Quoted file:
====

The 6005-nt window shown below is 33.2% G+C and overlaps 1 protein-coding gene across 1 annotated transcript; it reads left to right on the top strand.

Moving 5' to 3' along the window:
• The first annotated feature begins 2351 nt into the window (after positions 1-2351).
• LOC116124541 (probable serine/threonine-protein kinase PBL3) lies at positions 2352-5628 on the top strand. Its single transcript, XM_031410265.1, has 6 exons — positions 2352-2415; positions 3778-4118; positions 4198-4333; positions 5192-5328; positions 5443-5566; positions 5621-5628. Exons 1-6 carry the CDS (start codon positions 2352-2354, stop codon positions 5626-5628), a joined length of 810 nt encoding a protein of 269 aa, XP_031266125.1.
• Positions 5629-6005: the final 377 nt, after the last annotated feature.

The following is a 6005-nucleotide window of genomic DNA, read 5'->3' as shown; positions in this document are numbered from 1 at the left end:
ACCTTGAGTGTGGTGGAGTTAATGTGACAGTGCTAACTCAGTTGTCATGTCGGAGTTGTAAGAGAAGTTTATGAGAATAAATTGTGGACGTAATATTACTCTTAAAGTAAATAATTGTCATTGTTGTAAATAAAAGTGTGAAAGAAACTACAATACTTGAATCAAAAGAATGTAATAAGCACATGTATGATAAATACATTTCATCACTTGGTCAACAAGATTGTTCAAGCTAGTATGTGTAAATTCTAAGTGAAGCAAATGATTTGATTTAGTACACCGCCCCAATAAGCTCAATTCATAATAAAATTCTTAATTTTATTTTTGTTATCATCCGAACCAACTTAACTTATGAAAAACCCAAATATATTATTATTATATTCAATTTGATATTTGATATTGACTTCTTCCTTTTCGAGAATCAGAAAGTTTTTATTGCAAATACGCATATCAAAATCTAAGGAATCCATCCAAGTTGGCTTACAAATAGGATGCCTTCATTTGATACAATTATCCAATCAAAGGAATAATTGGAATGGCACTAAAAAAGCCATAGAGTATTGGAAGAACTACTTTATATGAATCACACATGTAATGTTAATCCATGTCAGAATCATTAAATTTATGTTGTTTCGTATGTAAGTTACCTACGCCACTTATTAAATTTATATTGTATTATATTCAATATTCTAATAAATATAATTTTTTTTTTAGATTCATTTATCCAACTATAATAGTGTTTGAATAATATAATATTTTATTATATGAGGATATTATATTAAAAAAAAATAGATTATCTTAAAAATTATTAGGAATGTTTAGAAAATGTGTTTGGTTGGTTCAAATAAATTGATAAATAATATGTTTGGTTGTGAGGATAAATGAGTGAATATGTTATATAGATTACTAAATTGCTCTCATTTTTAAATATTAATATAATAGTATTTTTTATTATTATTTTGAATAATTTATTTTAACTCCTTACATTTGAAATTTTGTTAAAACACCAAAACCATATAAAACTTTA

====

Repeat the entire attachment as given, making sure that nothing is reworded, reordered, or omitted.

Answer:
The 6005-nt window shown below is 33.2% G+C and overlaps 1 protein-coding gene across 1 annotated transcript; it reads left to right on the top strand.

Moving 5' to 3' along the window:
• The first annotated feature begins 2351 nt into the window (after positions 1-2351).
• LOC116124541 (probable serine/threonine-protein kinase PBL3) lies at positions 2352-5628 on the top strand. Its single transcript, XM_031410265.1, has 6 exons — positions 2352-2415; positions 3778-4118; positions 4198-4333; positions 5192-5328; positions 5443-5566; positions 5621-5628. Exons 1-6 carry the CDS (start codon positions 2352-2354, stop codon positions 5626-5628), a joined length of 810 nt encoding a protein of 269 aa, XP_031266125.1.
• Positions 5629-6005: the final 377 nt, after the last annotated feature.

The following is a 6005-nucleotide window of genomic DNA, read 5'->3' as shown; positions in this document are numbered from 1 at the left end:
ACCTTGAGTGTGGTGGAGTTAATGTGACAGTGCTAACTCAGTTGTCATGTCGGAGTTGTAAGAGAAGTTTATGAGAATAAATTGTGGACGTAATATTACTCTTAAAGTAAATAATTGTCATTGTTGTAAATAAAAGTGTGAAAGAAACTACAATACTTGAATCAAAAGAATGTAATAAGCACATGTATGATAAATACATTTCATCACTTGGTCAACAAGATTGTTCAAGCTAGTATGTGTAAATTCTAAGTGAAGCAAATGATTTGATTTAGTACACCGCCCCAATAAGCTCAATTCATAATAAAATTCTTAATTTTATTTTTGTTATCATCCGAACCAACTTAACTTATGAAAAACCCAAATATATTATTATTATATTCAATTTGATATTTGATATTGACTTCTTCCTTTTCGAGAATCAGAAAGTTTTTATTGCAAATACGCATATCAAAATCTAAGGAATCCATCCAAGTTGGCTTACAAATAGGATGCCTTCATTTGATACAATTATCCAATCAAAGGAATAATTGGAATGGCACTAAAAAAGCCATAGAGTATTGGAAGAACTACTTTATATGAATCACACATGTAATGTTAATCCATGTCAGAATCATTAAATTTATGTTGTTTCGTATGTAAGTTACCTACGCCACTTATTAAATTTATATTGTATTATATTCAATATTCTAATAAATATAATTTTTTTTTTAGATTCATTTATCCAACTATAATAGTGTTTGAATAATATAATATTTTATTATATGAGGATATTATATTAAAAAAAAATAGATTATCTTAAAAATTATTAGGAATGTTTAGAAAATGTGTTTGGTTGGTTCAAATAAATTGATAAATAATATGTTTGGTTGTGAGGATAAATGAGTGAATATGTTATATAGATTACTAAATTGCTCTCATTTTTAAATATTAATATAATAGTATTTTTTATTATTATTTTGAATAATTTATTTTAACTCCTTACATTTGAAATTTTGTTAAAACACCAAAACCATATAAAACTTTA